6. How can I improve the chances of my car passing its MOT?
Failing an MOT is inconvenient, but it's a situation faced by many millions of motorists every year. According to the Society of Motor Manufacturers & Traders, each year around 1.5 million MOT failures are down to simple things like blown light bulbs, illegal tyre treads and empty windscreen washer fluid bottles. Taking a minute or two to look at your vehicle prior to an MOT test and correct faults yourself, or get a professional garage to do so, will save you time and money in the long run.
7. I can't remember if I've got an MOT
The good news is that thanks to the internet it now only takes a matter of seconds to check whether your vehicle has a valid MOT and is insured. A government database containing all the details held about your vehicle can be accessed online, just as long as you have the vehicle's registration number to hand, and either the last MOT test number or your vehicle's V5C number.
8. What do I do if I've lost my MOT certificate?
If paperwork isn't really your thing and you've gone and lost your test certificate then don't panic. It is possible to get one re-issued without the need to resort to having a new test carried out. Any MOT testing station will be able to supply you with a replacement. However, once again you will need to have the vehicle registration number and either the original MOT test number or your vehicle's V5C number to hand.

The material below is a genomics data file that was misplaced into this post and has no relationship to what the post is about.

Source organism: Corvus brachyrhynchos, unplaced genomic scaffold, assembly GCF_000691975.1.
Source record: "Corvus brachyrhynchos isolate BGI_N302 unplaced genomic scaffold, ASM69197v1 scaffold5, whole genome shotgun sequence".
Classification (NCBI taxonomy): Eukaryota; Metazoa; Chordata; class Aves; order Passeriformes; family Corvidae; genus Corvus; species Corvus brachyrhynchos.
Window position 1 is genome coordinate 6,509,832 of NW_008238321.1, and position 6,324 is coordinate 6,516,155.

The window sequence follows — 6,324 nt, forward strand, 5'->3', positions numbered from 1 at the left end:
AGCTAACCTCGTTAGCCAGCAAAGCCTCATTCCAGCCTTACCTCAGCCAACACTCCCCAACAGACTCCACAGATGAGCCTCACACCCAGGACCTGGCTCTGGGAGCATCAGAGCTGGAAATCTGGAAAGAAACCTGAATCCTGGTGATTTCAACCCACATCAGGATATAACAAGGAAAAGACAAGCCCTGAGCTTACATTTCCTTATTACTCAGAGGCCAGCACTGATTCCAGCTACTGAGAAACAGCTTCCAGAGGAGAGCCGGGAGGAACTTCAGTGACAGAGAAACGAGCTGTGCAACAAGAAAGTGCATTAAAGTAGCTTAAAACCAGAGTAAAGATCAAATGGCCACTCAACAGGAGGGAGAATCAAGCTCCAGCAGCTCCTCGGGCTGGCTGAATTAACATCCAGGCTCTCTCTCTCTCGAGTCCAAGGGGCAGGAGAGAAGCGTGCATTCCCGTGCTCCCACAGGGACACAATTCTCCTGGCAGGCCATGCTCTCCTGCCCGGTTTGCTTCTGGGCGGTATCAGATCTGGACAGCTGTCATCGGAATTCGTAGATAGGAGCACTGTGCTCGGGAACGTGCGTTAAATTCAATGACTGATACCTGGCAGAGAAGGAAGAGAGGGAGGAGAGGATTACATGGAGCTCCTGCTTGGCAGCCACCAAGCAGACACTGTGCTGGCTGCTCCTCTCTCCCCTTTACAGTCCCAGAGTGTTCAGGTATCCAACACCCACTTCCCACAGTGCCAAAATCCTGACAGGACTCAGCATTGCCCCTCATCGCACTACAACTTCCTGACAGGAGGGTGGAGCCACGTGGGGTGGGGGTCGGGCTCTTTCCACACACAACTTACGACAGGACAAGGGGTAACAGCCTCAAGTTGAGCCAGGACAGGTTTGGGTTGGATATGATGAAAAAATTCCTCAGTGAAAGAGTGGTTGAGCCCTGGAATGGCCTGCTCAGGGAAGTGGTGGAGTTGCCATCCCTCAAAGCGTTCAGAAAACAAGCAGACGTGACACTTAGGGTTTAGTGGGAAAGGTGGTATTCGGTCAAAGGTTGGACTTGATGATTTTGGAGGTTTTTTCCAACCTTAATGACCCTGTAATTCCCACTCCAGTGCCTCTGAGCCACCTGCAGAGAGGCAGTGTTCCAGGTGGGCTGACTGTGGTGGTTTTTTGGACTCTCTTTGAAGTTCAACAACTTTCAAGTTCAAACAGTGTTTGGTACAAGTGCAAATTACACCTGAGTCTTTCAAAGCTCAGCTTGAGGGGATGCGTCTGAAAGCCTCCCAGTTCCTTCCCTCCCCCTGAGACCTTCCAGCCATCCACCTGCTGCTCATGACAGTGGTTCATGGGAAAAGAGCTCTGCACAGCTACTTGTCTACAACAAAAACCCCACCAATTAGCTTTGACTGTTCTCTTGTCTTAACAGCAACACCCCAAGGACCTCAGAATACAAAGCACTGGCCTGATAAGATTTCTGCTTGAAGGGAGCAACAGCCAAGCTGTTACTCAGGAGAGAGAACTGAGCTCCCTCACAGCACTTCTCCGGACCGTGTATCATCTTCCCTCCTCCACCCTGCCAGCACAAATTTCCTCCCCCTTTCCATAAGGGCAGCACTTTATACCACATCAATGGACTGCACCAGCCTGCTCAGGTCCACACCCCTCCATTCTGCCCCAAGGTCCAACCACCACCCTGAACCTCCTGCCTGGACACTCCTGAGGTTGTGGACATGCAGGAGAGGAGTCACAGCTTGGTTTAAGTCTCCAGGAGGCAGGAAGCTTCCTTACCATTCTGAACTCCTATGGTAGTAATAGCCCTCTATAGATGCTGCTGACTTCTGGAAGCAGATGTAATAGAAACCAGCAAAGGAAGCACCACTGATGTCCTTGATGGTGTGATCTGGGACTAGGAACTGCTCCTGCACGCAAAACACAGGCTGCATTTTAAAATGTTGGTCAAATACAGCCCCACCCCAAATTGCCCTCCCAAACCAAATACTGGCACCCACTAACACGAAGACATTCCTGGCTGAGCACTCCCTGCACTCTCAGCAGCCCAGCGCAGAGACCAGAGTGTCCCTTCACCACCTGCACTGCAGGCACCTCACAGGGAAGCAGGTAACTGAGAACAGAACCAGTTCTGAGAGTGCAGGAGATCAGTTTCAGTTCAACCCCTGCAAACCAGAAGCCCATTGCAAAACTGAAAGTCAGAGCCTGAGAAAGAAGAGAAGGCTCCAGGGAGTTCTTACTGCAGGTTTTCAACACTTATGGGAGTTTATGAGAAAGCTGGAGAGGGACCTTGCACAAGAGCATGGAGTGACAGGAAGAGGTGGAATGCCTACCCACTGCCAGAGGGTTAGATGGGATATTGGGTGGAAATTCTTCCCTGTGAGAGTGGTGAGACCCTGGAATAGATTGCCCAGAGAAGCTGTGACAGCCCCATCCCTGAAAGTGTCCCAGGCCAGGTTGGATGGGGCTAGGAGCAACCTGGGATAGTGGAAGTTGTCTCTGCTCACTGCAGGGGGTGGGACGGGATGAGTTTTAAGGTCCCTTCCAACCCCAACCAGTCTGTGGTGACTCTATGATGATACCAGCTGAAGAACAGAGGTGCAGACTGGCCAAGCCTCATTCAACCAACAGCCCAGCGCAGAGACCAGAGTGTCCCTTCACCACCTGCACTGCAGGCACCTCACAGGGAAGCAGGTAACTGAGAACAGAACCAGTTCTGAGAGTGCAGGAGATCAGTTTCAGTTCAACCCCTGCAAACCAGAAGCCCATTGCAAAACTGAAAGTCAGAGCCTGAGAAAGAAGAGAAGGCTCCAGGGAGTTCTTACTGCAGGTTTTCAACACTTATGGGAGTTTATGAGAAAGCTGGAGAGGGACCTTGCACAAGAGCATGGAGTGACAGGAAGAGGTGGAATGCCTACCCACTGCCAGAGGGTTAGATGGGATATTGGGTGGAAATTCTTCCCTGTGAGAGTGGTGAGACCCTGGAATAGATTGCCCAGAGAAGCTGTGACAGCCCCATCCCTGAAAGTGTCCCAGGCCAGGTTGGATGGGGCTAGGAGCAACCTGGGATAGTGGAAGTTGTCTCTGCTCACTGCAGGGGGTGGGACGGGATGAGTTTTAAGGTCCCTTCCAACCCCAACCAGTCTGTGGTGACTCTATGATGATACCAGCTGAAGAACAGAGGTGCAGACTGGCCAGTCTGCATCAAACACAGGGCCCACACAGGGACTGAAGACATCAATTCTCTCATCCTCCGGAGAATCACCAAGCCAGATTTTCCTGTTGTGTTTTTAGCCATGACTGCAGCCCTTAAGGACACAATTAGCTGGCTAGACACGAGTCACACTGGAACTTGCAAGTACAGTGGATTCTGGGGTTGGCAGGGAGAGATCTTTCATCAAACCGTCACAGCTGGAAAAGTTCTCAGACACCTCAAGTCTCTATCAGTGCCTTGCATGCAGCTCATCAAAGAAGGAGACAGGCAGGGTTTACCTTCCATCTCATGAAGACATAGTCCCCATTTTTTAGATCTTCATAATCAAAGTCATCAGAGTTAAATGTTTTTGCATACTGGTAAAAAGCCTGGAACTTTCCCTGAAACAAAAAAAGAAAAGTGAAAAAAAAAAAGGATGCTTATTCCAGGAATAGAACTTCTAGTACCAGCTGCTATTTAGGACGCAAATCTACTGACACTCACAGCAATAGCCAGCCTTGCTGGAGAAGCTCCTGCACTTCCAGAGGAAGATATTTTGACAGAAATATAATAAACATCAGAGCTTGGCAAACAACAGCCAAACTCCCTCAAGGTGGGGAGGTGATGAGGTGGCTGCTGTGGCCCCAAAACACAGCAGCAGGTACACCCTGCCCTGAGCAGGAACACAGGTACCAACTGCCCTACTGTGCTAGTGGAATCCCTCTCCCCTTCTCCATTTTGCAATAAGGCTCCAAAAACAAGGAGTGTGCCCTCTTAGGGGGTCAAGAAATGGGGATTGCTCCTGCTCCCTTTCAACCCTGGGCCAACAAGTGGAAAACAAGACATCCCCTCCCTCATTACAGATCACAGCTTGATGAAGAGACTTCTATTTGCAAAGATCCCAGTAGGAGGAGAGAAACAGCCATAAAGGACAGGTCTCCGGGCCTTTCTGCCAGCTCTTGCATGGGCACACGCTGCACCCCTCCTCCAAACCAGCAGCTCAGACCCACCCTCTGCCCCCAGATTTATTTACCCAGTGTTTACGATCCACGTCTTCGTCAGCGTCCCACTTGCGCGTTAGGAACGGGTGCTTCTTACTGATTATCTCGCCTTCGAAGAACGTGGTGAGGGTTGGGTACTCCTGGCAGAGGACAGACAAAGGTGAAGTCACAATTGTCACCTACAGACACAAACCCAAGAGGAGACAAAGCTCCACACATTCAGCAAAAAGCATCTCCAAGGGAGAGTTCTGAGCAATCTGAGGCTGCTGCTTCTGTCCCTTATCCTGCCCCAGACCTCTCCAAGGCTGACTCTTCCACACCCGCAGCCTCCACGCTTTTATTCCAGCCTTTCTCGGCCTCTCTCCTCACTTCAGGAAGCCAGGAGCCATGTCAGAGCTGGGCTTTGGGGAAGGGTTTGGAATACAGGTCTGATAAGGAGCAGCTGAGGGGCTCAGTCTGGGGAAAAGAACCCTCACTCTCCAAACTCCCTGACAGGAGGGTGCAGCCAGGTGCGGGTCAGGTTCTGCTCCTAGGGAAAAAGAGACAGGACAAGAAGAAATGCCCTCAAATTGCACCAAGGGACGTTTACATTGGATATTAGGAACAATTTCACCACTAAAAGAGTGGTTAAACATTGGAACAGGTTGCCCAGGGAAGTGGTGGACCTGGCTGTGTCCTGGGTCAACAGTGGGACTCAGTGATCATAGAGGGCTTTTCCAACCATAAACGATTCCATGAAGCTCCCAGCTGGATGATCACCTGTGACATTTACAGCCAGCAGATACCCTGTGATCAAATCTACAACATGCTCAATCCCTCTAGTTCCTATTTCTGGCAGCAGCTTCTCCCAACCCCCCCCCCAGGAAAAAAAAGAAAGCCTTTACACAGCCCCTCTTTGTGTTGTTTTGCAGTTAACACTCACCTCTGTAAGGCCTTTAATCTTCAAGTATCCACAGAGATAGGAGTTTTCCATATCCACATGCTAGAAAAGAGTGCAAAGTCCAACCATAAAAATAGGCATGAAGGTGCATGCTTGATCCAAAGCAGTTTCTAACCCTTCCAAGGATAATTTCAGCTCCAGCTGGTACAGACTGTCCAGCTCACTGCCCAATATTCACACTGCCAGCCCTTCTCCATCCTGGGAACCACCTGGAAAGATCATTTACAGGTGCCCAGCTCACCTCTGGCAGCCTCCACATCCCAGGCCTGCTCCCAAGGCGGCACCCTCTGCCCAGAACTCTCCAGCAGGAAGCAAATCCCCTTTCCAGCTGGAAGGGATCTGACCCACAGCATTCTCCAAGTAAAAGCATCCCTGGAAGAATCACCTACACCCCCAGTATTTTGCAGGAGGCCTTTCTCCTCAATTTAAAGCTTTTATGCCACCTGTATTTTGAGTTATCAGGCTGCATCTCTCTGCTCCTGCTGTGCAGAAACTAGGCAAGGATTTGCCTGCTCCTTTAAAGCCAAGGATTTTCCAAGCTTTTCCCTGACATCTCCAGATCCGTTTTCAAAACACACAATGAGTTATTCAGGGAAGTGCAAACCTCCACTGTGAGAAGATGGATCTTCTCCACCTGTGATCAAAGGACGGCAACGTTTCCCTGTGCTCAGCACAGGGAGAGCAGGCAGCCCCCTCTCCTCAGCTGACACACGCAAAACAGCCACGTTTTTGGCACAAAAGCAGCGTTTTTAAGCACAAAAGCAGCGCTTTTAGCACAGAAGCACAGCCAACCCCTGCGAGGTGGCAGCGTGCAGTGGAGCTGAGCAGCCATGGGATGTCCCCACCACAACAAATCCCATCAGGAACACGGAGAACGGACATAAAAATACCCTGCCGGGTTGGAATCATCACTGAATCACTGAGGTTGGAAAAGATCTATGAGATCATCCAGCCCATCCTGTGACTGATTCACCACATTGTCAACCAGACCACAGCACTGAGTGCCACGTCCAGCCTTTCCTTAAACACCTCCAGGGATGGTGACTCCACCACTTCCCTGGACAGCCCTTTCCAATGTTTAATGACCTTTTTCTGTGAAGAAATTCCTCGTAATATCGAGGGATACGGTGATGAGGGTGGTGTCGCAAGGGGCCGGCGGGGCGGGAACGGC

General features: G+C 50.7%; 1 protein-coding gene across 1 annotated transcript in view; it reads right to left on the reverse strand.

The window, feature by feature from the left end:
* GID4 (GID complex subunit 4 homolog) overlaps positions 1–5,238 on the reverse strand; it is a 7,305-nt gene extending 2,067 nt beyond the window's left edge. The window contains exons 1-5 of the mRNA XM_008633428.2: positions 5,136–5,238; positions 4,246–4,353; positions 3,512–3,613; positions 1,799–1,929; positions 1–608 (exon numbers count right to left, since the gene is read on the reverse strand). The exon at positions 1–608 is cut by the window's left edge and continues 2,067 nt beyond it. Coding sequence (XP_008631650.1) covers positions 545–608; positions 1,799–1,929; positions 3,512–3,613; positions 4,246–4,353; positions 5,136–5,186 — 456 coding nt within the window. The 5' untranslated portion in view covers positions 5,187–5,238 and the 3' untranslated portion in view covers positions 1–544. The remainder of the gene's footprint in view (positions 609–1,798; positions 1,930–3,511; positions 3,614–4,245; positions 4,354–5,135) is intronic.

9. What if my MOT has already expired?
Driving a vehicle that does not have a valid MOT certificate is against the law and telling a police officer or court that you simply didn't realise will not do you any good. When it comes to MOTs, ignorance is not an excuse. If a vehicle doesn't have a valid certificate then it can't be driven on the road. The only exception to this rule is if you are driving the vehicle directly to an MOT test centre. If you're pulled over on the way, you must be able to prove you have a pre-booked test.
10. Are any vehicles exempt from an MOT?
It's true that not every vehicle on the road will have a valid MOT certificate. Cars that were built more than 40 years ago do not need to take an annual test, although owners still have a legal requirement to maintain them in a safe and roadworthy condition. Other vehicles that are exempt include electric-powered goods vehicles and tractors.
Carbase is the largest used car dealer in the South West and as such we're trusted by a huge number of motorists to carry out MOT tests and vehicle servicing. It's quick and simple to book your vehicle into one of our Auto Centres in Bristol, Weston-super-Mare or Lympsham through the website, or by calling a member of the team directly on 0117 955 4836 for Bristol, 01934 640 810 for Weston-super-Mare or 01934 751 509 for Lympsham.
Now that you know everything you need to know about your MOT, read up on getting your car's first service!